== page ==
Translation is the communication of the meaning of a sourcelanguage text by means of an equivalent targetlanguage text. Whereas interpreting undoubtedly antedates writing, translation began only after the appearance of written literature; there exist partial translations of the Sumerian Epic of...
s . Because discreteness requires that the spacings between lattice points have a lower bound, the group
Group (mathematics)
In mathematics, a group is an algebraic structure consisting of a set together with an operation that combines any two of its elements to form a third element. To qualify as a group, the set and the operation must satisfy a few conditions called group axioms, namely closure, associativity, identity...
of rotational symmetries of the lattice at any point must be a finite group
Finite group
In mathematics and abstract algebra, a finite group is a group whose underlying set G has finitely many elements. During the twentieth century, mathematicians investigated certain aspects of the theory of finite groups in great depth, especially the local theory of finite groups, and the theory of...
. The strength of the theorem is that not all finite groups are compatible with a discrete lattice; in any dimension, we will have only a finite number of compatible groups.
Dimensions 2 and 3
The special cases of 2D (wallpaper groupWallpaper group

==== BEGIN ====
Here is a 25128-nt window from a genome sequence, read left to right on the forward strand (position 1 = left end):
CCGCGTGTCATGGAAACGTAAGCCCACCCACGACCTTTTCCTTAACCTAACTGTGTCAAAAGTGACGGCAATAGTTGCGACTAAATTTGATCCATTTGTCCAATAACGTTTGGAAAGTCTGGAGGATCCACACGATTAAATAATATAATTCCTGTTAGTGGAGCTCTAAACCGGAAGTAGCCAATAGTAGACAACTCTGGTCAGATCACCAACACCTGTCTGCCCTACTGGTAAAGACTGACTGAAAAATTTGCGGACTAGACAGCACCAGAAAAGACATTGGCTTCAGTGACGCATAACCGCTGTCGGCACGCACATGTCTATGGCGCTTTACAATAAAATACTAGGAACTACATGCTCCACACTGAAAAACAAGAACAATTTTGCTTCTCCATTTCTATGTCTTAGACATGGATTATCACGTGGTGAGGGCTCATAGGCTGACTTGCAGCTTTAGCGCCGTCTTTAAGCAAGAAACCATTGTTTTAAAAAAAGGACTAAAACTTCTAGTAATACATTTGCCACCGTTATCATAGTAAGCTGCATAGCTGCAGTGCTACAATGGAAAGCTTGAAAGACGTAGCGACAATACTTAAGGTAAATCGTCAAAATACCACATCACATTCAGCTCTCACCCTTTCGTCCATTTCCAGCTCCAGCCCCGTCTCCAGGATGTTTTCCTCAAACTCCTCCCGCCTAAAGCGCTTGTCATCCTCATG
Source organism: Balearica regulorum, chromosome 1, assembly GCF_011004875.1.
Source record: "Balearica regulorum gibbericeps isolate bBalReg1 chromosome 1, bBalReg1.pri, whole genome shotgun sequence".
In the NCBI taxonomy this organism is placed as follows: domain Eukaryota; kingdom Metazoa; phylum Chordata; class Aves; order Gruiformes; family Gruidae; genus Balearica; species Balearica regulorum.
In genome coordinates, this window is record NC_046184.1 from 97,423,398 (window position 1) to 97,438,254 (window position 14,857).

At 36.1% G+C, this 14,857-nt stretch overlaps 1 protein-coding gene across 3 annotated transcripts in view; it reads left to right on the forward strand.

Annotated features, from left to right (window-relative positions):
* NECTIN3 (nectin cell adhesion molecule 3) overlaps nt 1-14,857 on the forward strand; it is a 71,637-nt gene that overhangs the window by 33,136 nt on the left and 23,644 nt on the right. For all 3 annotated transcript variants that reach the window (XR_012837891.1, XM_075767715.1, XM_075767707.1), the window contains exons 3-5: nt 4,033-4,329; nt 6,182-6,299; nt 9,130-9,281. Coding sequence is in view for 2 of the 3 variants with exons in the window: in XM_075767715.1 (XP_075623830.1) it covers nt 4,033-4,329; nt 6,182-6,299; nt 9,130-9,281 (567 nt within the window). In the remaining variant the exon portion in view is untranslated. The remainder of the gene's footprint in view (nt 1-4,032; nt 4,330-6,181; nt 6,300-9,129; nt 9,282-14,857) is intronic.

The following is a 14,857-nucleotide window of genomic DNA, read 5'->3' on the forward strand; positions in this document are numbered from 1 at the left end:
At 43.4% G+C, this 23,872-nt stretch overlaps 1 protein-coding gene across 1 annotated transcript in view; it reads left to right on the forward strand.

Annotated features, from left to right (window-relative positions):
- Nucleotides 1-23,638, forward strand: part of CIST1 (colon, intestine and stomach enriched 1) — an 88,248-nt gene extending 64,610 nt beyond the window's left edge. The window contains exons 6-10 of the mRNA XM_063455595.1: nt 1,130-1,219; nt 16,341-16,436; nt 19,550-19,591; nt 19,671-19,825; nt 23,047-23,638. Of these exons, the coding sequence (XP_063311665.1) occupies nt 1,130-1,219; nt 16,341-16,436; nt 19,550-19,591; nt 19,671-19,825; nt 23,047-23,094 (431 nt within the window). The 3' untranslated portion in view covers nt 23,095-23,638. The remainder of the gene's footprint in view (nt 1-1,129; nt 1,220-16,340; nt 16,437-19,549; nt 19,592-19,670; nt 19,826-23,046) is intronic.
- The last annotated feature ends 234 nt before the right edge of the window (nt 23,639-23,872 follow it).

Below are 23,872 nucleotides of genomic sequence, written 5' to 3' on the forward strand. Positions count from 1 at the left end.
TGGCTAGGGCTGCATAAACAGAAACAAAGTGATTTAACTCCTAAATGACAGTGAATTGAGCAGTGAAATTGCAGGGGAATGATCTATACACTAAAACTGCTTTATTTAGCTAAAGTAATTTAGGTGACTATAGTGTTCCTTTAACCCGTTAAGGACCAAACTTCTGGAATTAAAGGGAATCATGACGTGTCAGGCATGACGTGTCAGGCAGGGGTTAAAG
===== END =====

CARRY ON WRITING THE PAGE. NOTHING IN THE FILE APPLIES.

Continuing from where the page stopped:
A wallpaper group is a mathematical classification of a twodimensional repetitive pattern, based on the symmetries in the pattern. Such patterns occur frequently in architecture and decorative art...
s) and 3D (space group
Space group
In mathematics and geometry, a space group is a symmetry group, usually for three dimensions, that divides space into discrete repeatable domains.In three dimensions, there are 219 unique types, or counted as 230 if chiral copies are considered distinct...
s) are most heavily used in applications, and we can treat them together.
Lattice proof
A rotation symmetry in dimension 2 or 3 must move a lattice point to a succession of other lattice points in the same plane, generating a regular polygonRegular polygon
A regular polygon is a polygon that is equiangular and equilateral . Regular polygons may be convex or star.General properties:...
of coplanar lattice points. We now confine our attention to the plane in which the symmetry acts . (We might call this a proof in the style of Busby Berkeley
Busby Berkeley
Busby Berkeley was a highly influential Hollywood movie director and musical choreographer. Berkeley was famous for his elaborate musical production numbers that often involved complex geometric patterns...